The below is our best effort to summarize some of the key aspects as far as individuals are concerned, besides those mentioned above:
(Disclosure: While we do our best to understand the implications of the tax bill from an investment standpoint, we are in no way tax professionals. Any questions related to the tax bill, or how it may impact you, should be directed to your CPA.)
- New income tax rates are slated to be 10%, 12%, 22%, 24%, 32%, 35%, and 37%. Apparently, however, the Obamacare surtax will still be added to high income earners.
- There will now be a $10,000 cap on state and local taxes, including income- and property-based.
- The dreaded Alternative Minimum Tax (AMT) should be greatly minimized. For couples, the AMT exemption rises from $84,500 to $109,400. Additionally, the point at which the AMT exemption gets phased out rises drastically: from $160,900 to $1 million and from $120,700 to $500,000 for individuals.
- The estate tax exemption will soar to $11 million for individuals and $22 million for couples.
- The standard deduction is poised to jump from $12,700 to $24,000 for joint filers and from $6,350 to $12,000 for solos. However, the personal exemption of $4,050 per family member is being eliminated. This could amount to an effective tax increase for large families.
- Owners of pass-through entities like Sub-S corporations and LLCs may see a significant reduction in their tax rate. Sadly, for those of us who are shareholders of Evergreen, personal service entities appear to be excluded! On the other hand, it looks like mid-stream energy pass-throughs (the MLPs so often recommended in these pages) will benefit from this and also the aforementioned 100% expensing of capital projects.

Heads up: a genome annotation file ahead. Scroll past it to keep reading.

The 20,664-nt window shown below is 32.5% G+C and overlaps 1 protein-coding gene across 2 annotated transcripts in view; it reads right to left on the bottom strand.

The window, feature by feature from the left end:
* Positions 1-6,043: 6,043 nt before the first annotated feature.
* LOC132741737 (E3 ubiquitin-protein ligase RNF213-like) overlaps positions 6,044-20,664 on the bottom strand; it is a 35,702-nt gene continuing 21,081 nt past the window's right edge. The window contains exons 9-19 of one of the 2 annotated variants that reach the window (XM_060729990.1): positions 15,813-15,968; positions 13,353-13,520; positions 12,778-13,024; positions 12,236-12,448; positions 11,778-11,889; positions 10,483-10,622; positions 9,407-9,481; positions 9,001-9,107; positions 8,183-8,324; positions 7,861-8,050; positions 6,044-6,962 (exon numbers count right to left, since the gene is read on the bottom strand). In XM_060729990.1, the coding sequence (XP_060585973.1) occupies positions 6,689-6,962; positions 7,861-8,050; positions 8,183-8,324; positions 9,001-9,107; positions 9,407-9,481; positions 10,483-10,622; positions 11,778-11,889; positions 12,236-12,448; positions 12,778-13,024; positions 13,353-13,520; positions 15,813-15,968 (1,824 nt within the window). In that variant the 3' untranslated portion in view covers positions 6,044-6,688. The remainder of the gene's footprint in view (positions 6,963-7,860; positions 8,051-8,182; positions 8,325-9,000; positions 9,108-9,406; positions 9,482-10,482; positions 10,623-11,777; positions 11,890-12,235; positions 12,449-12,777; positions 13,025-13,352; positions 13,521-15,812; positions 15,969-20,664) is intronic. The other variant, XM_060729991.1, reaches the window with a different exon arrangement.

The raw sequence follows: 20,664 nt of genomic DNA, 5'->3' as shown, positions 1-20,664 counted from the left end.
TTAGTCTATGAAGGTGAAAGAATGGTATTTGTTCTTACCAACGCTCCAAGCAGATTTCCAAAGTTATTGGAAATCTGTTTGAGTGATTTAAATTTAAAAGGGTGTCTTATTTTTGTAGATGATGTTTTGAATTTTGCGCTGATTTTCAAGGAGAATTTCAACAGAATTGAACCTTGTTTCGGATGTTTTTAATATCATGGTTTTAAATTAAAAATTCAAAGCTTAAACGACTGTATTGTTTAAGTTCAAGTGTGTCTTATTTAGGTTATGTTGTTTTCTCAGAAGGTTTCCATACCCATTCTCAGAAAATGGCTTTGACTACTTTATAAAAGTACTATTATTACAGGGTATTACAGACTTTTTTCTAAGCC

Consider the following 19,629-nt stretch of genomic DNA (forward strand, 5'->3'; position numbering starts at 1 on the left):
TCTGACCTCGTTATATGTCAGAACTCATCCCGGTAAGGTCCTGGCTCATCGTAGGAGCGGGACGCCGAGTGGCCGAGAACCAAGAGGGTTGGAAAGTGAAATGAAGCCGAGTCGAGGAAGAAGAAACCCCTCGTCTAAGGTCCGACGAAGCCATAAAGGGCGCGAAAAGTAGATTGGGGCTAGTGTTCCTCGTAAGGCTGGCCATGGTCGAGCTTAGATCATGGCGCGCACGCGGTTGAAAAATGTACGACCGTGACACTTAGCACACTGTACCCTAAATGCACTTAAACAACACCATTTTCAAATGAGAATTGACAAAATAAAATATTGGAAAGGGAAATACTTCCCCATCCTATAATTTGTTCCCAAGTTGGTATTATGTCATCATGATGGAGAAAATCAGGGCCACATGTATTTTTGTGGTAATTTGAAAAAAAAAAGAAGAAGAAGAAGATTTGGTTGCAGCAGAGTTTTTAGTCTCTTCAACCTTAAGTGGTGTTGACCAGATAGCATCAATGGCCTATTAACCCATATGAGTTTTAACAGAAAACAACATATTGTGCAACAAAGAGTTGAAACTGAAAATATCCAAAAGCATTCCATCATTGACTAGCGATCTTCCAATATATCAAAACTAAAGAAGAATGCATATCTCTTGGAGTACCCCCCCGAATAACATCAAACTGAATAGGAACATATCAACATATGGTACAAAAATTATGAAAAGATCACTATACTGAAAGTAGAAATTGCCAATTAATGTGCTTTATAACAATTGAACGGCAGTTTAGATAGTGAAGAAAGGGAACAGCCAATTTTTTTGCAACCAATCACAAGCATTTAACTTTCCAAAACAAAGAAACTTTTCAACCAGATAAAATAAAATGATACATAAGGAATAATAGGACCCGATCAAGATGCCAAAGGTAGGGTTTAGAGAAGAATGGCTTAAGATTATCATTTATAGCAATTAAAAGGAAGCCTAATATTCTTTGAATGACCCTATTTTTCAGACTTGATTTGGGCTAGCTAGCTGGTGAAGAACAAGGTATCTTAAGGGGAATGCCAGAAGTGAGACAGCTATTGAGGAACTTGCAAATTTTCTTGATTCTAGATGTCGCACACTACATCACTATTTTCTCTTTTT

(It is important to note that most of the personal “perks” sunset at the end of 2025. Any bets that the deductions stay eliminated and the rates eventually rise?)
In our minds, besides the budget blow-out this reform renders likely, it is also disappointing that the much-advertised benefit of simplification somehow wound up on the cutting room floor. This baby certainly is no threat to the job security of CPAs!
Further, per a most impressive overview from J.P. Morgan, prior tax cuts did not “pay for themselves.” It’s highly unusual to have a tax cut of this magnitude when Federal debt levels are this elevated (they are literally double, as a percentage of GDP, of what they were when prior tax reductions occurred). Moreover, the deficit is already increasing, which is also extremely odd when the economy is supposedly humming along. Finally, even on a percentage basis (i.e., not dollar-based), the top 5% of taxpayers are getting the greatest benefits. Somehow, we think this is likely to be a major issue in the mid-term election campaigns that will be cranking up soon.
Ok, enough on taxes (I never did like those things, anyways). We’re now going to offer a holiday treat to our loyal readers, thanks to my close friend Grant Williams who has, on several occasions, punished himself by interviewing me on his wildly popular Real Vision TV (RVTV). Despite that, he still likes me.
This week, he was kind enough to let us run one of his most recent TTMYGH newsletters (which are also very popular, particularly with investment professionals around the world). Grant’s letter is meant to be a companion piece to last week’s maiden voyage of our new Bubble Watch EVA series. As you will soon read, it’s not just your aging EVA scribe who believes there is definitely something rotten in Denmark—where they have negative interest rates despite a healthy economy and ripping real estate prices—but in a lot of other countries, as well.
Please find a link to Grant’s full article here.*